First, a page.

ASUS routers are known to provide way more functionalities compared to their competitors. This is especially true with the higher-end models, or if you’re using Asuswrt-Merlin.
The Quick Internet Setup (QIS) utility automates the installation process for the most part and makes the initial setup very easy. But adjusting the configurations afterward can be confusing due to the sheer number of options available.
As such, I’ll cover basic router setup steps through the web GUI and mobile app, as well as important further configurations.
Through Web GUI
Step 1: Connect Network Cables
You should reset your router first if you’re trying to set up an old router. But if the router is brand new, you can directly start with the steps listed below:
- Assuming you have a router-modem device, connect the Internet cable to the WAN port.
- If the modem and router are separate, connect the Internet cable to the modem’s Internet/WAN port. Then, connect the router’s WAN port and the modem’s Ethernet port with an Ethernet cable.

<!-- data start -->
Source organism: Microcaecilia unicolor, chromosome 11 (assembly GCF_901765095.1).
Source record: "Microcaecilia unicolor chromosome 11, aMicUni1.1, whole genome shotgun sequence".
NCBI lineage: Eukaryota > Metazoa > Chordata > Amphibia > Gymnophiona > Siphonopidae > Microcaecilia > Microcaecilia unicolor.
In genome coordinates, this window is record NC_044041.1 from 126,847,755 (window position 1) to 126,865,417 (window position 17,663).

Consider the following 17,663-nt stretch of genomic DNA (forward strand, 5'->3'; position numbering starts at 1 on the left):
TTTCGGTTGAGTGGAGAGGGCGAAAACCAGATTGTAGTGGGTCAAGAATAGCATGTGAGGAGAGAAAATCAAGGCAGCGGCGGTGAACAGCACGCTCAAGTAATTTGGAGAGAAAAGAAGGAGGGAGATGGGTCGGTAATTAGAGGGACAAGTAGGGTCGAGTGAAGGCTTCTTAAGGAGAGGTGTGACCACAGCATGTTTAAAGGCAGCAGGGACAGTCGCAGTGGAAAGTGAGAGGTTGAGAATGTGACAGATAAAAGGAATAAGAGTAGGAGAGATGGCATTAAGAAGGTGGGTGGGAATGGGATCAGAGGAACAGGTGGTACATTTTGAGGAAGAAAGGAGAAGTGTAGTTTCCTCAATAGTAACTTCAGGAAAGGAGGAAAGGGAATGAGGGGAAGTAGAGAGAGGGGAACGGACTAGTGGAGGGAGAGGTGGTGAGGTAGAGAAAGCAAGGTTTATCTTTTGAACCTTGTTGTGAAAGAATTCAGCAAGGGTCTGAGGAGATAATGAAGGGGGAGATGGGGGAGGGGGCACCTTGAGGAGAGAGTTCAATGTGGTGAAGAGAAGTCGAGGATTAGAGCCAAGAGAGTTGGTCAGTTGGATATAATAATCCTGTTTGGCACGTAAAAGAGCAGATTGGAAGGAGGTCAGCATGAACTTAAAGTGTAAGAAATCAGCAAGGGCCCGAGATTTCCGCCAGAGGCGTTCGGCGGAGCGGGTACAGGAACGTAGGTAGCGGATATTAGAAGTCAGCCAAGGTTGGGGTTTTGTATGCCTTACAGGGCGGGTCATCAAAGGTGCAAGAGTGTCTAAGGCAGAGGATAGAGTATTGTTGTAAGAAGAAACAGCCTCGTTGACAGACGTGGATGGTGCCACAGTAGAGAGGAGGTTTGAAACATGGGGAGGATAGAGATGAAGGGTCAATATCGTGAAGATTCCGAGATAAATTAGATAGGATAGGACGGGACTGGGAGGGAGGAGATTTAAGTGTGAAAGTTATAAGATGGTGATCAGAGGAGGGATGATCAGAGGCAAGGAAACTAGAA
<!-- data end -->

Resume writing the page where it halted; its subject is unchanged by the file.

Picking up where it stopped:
- Connect the power cables and turn on the device/s.
- Ideally, connect a PC to the router with an Ethernet cable for further setup. If that’s not possible or you’re setting up the router with a smartphone, a Wi-Fi connection will work fine too.
Step 2: Access the Router Setup Page
You can enter router.asus.com in a web browser to access the router dashboard. You can enter the router credentials here to log in to the setup page. If
router.asus.com doesn’t work for you, here’s what you can do:
- Check the sticker on the router and note the default login values.
- Log in to the setup page with these credentials.
- If these don’t work either, reset the router first, then try again.
Step 3: Quick Internet Setup
You should be on the QIS Wizard page at this stage. If not, manually click on the Quick Internet Setup button from the top-left and follow these steps:
- If you want to use the device as a router (default), click on Create A New Network. I’ll go with this.
But if you want to operate it in a different mode (Repeater, AP, etc.), or use custom settings with a settings file, click on Advanced Settings instead.